The government’s National Design Guide (NDG) was recently issued by the Ministry of Housing, Communities and Local Government (MHCLG). Subtitled ‘Planning practice guidance for beautiful, enduring and successful places’, the new guide sets out ten characteristics of successful housing developments.
These consider the relationship between factors such as layout, scale and materials with considerations over sustainability, durability and the wellbeing of residents. The guide is part of national Planning Practice Guidance and can be regarded as an illustrated companion to the National Planning Policy Framework (NPPF).
"It sets out principles," explains Philip Waddy, Chair of the RIBA Planning Group. "It is not a pattern book or a code and it is not prescriptive. As a visual guide it is not typical planning guidance, and so it does break new ground."
One significant feature of the guide is its continual cross-referencing of the design principles to numbered paragraphs in the NPPF. This is one way in which it could become a useful practical reference for architects writing design and access statements to support applications.
Waddy suggests this should make statements easy for planning officers to understand and will hopefully add clarity to the decision-making process.
"As a solid guide to creating quality places without ever being naïve, it will have an impact on councillors, planning officers and the public."
The NDG makes it clear that local authorities should develop their own design codes or guides, and in the absence of local guidance should defer to this national guide for decision making.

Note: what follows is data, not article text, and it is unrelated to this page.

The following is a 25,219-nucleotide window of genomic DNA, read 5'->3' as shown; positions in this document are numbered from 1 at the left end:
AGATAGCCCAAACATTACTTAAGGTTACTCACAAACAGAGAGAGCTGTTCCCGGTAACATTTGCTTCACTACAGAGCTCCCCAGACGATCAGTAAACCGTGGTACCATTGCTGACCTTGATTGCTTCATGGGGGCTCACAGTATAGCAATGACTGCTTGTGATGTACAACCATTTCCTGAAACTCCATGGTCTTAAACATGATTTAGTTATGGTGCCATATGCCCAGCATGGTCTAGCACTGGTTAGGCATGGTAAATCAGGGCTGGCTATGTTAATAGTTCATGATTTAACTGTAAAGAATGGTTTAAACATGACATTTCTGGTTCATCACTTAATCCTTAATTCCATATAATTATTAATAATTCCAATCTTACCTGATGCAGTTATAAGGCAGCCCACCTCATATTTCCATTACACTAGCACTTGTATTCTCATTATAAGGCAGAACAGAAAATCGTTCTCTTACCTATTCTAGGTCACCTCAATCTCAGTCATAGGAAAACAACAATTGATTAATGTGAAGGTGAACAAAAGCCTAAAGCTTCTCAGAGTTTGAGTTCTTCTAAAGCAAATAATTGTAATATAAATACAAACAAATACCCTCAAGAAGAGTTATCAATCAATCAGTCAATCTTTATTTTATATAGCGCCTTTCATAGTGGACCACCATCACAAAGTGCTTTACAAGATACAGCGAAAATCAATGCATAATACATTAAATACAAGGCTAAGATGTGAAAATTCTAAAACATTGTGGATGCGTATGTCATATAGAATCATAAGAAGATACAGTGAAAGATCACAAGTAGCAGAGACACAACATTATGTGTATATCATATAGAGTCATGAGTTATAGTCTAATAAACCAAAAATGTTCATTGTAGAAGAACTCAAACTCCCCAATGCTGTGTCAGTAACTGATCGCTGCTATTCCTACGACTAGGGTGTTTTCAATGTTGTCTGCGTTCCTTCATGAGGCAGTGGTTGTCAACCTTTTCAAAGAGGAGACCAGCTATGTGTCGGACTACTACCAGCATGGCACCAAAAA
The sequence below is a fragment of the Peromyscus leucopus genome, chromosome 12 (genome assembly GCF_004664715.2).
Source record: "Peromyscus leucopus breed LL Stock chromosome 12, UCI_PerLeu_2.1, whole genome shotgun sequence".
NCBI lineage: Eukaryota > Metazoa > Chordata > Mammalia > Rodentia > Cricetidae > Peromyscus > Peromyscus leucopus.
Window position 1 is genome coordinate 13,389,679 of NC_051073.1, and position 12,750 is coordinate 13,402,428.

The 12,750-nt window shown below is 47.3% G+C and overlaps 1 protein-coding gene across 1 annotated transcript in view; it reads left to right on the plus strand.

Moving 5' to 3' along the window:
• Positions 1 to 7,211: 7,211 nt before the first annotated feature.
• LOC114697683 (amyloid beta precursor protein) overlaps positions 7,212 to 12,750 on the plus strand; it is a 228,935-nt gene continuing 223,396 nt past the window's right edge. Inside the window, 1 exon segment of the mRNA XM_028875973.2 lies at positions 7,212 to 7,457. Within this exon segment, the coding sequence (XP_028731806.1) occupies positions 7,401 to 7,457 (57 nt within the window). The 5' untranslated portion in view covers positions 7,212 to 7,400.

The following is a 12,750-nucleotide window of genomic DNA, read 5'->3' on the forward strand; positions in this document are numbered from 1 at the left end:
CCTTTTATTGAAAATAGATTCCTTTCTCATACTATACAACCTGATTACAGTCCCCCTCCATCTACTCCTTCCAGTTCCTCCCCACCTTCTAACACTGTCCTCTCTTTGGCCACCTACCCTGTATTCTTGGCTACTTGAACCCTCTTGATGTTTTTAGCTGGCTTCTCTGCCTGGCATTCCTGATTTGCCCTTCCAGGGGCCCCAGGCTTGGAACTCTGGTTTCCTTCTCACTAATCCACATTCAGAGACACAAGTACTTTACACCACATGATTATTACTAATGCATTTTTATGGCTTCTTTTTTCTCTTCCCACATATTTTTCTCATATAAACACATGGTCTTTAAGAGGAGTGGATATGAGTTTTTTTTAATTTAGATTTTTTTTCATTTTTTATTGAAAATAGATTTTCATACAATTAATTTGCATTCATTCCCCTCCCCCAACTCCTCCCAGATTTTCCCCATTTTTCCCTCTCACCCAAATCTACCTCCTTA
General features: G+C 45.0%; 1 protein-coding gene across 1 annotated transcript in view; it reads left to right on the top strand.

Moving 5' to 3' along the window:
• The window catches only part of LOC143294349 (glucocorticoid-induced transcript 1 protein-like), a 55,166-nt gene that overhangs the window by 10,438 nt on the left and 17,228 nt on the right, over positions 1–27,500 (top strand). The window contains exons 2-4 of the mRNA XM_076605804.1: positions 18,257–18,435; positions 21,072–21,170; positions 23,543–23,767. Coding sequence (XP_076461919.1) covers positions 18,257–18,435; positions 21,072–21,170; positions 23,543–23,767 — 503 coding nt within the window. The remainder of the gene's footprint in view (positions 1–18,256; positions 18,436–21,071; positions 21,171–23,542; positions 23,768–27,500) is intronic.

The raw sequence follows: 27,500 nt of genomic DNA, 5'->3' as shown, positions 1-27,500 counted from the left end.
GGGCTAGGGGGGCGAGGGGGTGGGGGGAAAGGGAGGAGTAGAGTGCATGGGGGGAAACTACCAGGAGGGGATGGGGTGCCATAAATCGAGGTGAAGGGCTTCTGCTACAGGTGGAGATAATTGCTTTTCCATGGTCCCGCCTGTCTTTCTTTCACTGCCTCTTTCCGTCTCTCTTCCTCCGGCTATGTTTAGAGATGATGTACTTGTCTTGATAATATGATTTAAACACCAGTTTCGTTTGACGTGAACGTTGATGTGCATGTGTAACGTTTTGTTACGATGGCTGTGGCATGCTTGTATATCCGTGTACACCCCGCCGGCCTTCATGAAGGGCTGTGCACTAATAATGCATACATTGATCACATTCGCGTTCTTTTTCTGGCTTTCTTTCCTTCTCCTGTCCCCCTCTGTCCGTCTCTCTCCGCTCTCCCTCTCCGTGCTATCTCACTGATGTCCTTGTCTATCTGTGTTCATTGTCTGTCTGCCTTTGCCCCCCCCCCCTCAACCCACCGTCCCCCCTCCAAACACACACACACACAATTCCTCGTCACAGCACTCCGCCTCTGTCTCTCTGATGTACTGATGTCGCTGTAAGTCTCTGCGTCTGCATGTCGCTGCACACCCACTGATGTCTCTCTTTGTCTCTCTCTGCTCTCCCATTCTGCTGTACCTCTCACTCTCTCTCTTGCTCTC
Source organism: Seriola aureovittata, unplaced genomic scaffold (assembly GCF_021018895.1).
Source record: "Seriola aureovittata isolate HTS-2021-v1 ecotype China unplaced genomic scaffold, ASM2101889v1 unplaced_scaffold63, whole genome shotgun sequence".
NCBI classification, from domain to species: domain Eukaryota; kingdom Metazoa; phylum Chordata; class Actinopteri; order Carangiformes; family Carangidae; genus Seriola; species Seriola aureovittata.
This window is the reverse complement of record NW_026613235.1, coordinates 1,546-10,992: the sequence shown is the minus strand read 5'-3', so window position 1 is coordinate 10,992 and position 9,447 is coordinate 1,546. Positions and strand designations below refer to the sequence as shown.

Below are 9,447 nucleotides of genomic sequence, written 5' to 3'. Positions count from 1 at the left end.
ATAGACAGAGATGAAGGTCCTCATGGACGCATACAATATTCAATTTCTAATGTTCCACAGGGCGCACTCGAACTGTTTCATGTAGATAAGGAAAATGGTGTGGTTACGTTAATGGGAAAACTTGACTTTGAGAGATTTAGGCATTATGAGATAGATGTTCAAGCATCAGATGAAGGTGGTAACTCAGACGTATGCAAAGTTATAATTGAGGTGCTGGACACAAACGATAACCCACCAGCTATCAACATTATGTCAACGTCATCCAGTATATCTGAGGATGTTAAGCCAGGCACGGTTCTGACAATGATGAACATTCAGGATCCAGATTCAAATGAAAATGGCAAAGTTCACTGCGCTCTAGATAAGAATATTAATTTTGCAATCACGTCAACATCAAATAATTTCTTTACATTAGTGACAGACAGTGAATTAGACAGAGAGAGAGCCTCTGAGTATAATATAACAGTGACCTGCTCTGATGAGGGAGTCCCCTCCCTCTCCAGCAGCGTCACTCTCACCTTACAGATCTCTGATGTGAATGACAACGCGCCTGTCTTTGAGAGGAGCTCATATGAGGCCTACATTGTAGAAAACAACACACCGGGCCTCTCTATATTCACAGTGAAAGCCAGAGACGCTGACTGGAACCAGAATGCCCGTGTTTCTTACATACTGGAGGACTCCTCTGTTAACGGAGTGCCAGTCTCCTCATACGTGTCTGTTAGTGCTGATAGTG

Dhruv Sookhoo, Chair of the RIBA Housing Group, welcomes the NDG for beginning to provide parity with design and placemaking policies in Scotland and those in development in Greater London.
"Useful practical features of the guide include its defining of key terms for a shared vocabulary between decision-makers, applicants and communities," he points out. "In providing built examples of good schemes from England, it illustrates how the ten characteristics for successful design may be realized."
"It also provides a set of questions that ask participants in the planning process to consider how best to futureproof new and existing places."
The NPG flags up a related successor publication called the National Model Design Code, which will be consulted on in early 2020. Sookhoo expects the National Model Design Code to be even more significant as it will be promoting design codes to local authorities as a means of specifying and assessing design quality.
"At their best, design codes offer a means of safeguarding minimum standards agreed through planning processes, and provide developers and their designers with the flexibility to enhance quality and choice in response to emerging opportunities and challenges," he states.
Sustainability plays an encouragingly large part in the NDG. RIBA Sustainable Futures Group member Ralph Carpenter singles out the guide’s direct references to embodied energy and community energy, which will give planners the ability to factor these considerations into decision making. The RIBA has recently launched its own 2030 Climate Challenge and is urging Chartered Practices to take sign up.
As a member of a design review panel, Carpenter expects the clarity of the new guidance to be helpful for panels wanting to draw upon it for design recommendations, particularly in non-urban areas where local policies may be less finely developed.
Thanks to Philip Waddy, Partner, West Waddy ADP; Dhruv Sookhoo, Newcastle University; Ralph Carpenter, RIBA Sustainable Futures Group.
Text by Neal Morris. This is a Professional Feature edited by the RIBA Practice team. Send us your feedback and ideas
RIBA Core Curriculum Topic: Places, planning and communities.
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Posted on 17 October 2019.